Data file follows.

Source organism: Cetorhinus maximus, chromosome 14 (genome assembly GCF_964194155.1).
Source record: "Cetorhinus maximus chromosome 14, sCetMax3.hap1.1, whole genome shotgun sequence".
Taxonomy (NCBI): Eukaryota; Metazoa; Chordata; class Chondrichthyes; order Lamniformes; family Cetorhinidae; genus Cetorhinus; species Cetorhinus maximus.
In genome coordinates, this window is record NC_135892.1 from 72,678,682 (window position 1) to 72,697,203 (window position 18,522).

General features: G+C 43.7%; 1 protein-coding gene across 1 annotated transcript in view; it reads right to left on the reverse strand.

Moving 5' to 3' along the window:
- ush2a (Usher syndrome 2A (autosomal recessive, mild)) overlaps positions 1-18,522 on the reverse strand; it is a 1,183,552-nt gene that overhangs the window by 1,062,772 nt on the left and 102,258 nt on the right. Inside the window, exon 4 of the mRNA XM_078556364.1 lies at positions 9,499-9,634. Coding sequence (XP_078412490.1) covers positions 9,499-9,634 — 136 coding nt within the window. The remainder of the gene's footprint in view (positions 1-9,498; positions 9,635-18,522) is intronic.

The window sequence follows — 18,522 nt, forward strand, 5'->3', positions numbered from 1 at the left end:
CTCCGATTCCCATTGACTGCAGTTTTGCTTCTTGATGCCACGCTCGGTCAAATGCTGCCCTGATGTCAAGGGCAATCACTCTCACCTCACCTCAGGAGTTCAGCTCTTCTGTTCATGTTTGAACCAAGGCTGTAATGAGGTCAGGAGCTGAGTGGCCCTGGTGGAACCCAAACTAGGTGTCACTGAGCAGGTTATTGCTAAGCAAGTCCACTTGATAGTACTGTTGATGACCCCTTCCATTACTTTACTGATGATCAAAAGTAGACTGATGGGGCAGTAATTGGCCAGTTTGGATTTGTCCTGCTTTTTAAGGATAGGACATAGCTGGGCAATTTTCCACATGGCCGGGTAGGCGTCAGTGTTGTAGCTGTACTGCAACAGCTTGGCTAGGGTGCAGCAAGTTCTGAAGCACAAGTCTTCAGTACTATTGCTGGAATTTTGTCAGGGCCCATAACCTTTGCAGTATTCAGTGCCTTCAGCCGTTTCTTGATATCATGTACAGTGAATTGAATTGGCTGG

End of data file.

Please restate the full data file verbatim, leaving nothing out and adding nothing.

Source organism: Cetorhinus maximus, chromosome 14 (genome assembly GCF_964194155.1).
Source record: "Cetorhinus maximus chromosome 14, sCetMax3.hap1.1, whole genome shotgun sequence".
Taxonomy (NCBI): Eukaryota; Metazoa; Chordata; class Chondrichthyes; order Lamniformes; family Cetorhinidae; genus Cetorhinus; species Cetorhinus maximus.
In genome coordinates, this window is record NC_135892.1 from 72,678,682 (window position 1) to 72,697,203 (window position 18,522).

General features: G+C 43.7%; 1 protein-coding gene across 1 annotated transcript in view; it reads right to left on the reverse strand.

Moving 5' to 3' along the window:
- ush2a (Usher syndrome 2A (autosomal recessive, mild)) overlaps positions 1-18,522 on the reverse strand; it is a 1,183,552-nt gene that overhangs the window by 1,062,772 nt on the left and 102,258 nt on the right. Inside the window, exon 4 of the mRNA XM_078556364.1 lies at positions 9,499-9,634. Coding sequence (XP_078412490.1) covers positions 9,499-9,634 — 136 coding nt within the window. The remainder of the gene's footprint in view (positions 1-9,498; positions 9,635-18,522) is intronic.

The window sequence follows — 18,522 nt, forward strand, 5'->3', positions numbered from 1 at the left end:
CTCCGATTCCCATTGACTGCAGTTTTGCTTCTTGATGCCACGCTCGGTCAAATGCTGCCCTGATGTCAAGGGCAATCACTCTCACCTCACCTCAGGAGTTCAGCTCTTCTGTTCATGTTTGAACCAAGGCTGTAATGAGGTCAGGAGCTGAGTGGCCCTGGTGGAACCCAAACTAGGTGTCACTGAGCAGGTTATTGCTAAGCAAGTCCACTTGATAGTACTGTTGATGACCCCTTCCATTACTTTACTGATGATCAAAAGTAGACTGATGGGGCAGTAATTGGCCAGTTTGGATTTGTCCTGCTTTTTAAGGATAGGACATAGCTGGGCAATTTTCCACATGGCCGGGTAGGCGTCAGTGTTGTAGCTGTACTGCAACAGCTTGGCTAGGGTGCAGCAAGTTCTGAAGCACAAGTCTTCAGTACTATTGCTGGAATTTTGTCAGGGCCCATAACCTTTGCAGTATTCAGTGCCTTCAGCCGTTTCTTGATATCATGTACAGTGAATTGAATTGGCTGG